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China's Liu Xiaobo among the top contenders for Peace Prize

Jailed Chinese activist Liu Xiaobo is one of the leading candidates to win the Nobel Peace Prize on Friday. Former German Chancellor Helmut Kohl, a Burmese radio station and an Afghan rights activist are among the top contenders.


A jailed Chinese dissident is the favorite of pundits and betting agencies alike to win the 2010 Nobel Peace Prize, but Afghan and Myanmar activists are also thought to be in the running.

Myanmar's broadcaster-in-exile, the Democratic Voice of Burma (DVB), Afghan womens' rights activist Sima Samar, Russian human rights activist Svetlana Gannushkina and Former German chancellor Helmut Kohl, who oversaw the reunification of Germany, are also thought to be in contention.

If DVB were to win, it would be the first time in the prize's 109-year history that the award went to a media organisation.

This year the Nobel Committee considered a record 237 individuals and organisations for the Peace Prize, which carries with it an award of 10 million Swedish kroner (1.49 million dollars, 1.09 million euros).

Norwegian commercial broadcaster TV2, which correctly predicted the long-shot award winner last year, US President Barack Obama, put pro-democracy activist Liu Xiaobo at the top of its list of likely Peace Prize winners.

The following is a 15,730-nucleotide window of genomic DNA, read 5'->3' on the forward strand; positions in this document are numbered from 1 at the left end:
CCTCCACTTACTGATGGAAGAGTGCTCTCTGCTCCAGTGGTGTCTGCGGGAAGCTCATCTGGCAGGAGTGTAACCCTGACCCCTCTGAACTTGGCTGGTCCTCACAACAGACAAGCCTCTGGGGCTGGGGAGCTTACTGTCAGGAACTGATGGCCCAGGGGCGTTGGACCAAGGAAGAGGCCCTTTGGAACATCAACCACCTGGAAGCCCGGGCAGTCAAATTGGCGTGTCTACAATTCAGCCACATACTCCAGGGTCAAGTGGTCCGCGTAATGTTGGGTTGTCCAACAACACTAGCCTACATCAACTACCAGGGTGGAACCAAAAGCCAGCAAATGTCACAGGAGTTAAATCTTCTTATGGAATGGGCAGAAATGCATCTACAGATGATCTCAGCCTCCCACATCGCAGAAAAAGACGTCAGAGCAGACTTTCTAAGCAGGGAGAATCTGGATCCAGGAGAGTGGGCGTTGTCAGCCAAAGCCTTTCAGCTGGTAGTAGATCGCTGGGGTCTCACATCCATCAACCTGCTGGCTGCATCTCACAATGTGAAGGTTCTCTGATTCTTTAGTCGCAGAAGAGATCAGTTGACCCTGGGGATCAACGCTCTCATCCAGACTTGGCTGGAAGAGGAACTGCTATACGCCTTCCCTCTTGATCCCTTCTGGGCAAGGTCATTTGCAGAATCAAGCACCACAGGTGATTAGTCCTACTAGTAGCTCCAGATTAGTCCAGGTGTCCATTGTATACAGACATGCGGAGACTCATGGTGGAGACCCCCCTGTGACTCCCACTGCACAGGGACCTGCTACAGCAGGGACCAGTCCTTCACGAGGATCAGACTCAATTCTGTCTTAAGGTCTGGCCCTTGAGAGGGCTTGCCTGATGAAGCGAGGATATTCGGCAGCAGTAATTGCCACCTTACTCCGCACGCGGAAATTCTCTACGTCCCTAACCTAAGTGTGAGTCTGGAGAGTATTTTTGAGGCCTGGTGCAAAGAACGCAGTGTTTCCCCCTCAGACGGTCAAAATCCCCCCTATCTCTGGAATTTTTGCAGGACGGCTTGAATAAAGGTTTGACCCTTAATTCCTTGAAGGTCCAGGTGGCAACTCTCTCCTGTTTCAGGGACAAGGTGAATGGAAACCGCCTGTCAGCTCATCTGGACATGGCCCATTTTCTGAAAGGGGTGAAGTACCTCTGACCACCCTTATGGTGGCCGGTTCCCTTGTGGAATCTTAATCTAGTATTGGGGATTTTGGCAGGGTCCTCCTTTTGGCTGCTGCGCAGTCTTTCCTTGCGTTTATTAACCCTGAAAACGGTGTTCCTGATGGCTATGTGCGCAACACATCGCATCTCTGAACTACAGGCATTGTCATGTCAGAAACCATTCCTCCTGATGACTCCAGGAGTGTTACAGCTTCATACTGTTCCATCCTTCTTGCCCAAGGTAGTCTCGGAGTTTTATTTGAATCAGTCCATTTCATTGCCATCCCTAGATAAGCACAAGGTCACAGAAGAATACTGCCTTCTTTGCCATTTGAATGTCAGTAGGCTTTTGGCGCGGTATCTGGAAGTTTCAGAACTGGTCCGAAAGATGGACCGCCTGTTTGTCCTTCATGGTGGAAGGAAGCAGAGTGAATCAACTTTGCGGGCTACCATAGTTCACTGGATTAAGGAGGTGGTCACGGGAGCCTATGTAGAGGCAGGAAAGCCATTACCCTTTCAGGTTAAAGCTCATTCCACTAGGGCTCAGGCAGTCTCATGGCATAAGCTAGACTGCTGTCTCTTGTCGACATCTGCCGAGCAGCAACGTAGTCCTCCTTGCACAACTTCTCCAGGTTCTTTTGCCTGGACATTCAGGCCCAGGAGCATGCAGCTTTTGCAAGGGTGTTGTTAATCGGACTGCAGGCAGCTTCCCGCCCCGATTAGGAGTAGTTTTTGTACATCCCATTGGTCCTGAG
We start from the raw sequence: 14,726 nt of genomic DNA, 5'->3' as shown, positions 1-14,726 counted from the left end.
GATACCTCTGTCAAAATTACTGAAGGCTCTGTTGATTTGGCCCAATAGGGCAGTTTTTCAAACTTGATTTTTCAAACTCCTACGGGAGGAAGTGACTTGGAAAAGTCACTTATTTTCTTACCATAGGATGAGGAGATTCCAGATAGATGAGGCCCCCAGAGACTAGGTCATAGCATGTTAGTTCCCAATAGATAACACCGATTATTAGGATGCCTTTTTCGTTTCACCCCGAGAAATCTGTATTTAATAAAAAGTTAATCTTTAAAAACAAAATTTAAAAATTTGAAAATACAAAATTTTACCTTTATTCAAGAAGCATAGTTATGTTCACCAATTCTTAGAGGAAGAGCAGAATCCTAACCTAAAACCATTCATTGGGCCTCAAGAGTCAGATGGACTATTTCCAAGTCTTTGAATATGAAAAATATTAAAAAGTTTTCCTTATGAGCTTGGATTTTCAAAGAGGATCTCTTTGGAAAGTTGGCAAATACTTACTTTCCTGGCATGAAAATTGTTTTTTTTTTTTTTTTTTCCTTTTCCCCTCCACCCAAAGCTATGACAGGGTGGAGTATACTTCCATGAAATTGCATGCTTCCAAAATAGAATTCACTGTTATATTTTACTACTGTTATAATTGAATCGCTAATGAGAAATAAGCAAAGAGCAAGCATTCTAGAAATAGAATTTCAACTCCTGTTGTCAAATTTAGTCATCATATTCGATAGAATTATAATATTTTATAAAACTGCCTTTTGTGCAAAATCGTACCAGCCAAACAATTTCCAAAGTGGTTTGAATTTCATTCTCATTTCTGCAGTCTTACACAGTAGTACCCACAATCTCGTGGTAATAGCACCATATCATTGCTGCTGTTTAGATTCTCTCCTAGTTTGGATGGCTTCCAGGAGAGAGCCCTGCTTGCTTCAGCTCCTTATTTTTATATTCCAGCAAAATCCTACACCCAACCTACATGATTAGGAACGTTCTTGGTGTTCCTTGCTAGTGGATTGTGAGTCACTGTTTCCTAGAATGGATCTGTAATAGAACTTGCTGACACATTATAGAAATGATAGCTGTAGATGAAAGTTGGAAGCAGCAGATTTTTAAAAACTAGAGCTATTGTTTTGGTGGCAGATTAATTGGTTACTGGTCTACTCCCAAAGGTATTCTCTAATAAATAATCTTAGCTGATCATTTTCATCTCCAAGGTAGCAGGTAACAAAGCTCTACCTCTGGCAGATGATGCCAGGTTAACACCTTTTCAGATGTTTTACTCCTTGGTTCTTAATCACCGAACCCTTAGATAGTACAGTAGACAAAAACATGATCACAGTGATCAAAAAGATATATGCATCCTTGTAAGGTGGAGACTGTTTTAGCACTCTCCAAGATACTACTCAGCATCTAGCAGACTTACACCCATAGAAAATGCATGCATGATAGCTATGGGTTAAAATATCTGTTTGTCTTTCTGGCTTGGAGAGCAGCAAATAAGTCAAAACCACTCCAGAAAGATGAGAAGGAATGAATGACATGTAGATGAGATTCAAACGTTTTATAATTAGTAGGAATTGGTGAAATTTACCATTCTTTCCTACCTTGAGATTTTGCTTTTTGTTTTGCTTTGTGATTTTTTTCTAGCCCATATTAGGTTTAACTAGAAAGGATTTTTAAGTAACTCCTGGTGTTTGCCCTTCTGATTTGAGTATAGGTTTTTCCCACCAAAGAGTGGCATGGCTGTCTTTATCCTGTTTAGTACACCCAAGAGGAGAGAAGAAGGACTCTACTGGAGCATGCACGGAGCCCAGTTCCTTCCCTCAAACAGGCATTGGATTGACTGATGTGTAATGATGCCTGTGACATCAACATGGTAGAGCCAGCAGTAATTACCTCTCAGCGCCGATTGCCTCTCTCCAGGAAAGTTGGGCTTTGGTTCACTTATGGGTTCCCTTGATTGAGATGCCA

In 2008, a day after Liu Xiaobo gave an interview to FRANCE 24, Chinese police came to his house and dragged him away to ask him about it. He has been arrested many times since participating in the 1989 Tiananmen protests.

Liu is in prison for helping to organise and disseminate Charter 08, a document which called for sweeping political reforms in China, including freedom of assembly, expression and religion.

The choice of Liu could anger the Chinese government, which has often warned the Norwegian Nobel Committee to steer clear of pro-democracy advocates. Chinese authorities said recently that giving the award to Liu would strain relations between China and Norway.

Committee president Thorbjoern Jagland told Norwegian public television NRK on Thursday, "We didn't set out to do the same thing as we did a year ago, but I think that it will also be a very interesting prize, one that can influence the agenda of the day."

For him, the right laureate became clear quite early in the process, he added.

The award will be handed out in Oslo December 10. Other Nobel laureates will pick up their prizes in Stockholm on the same day.

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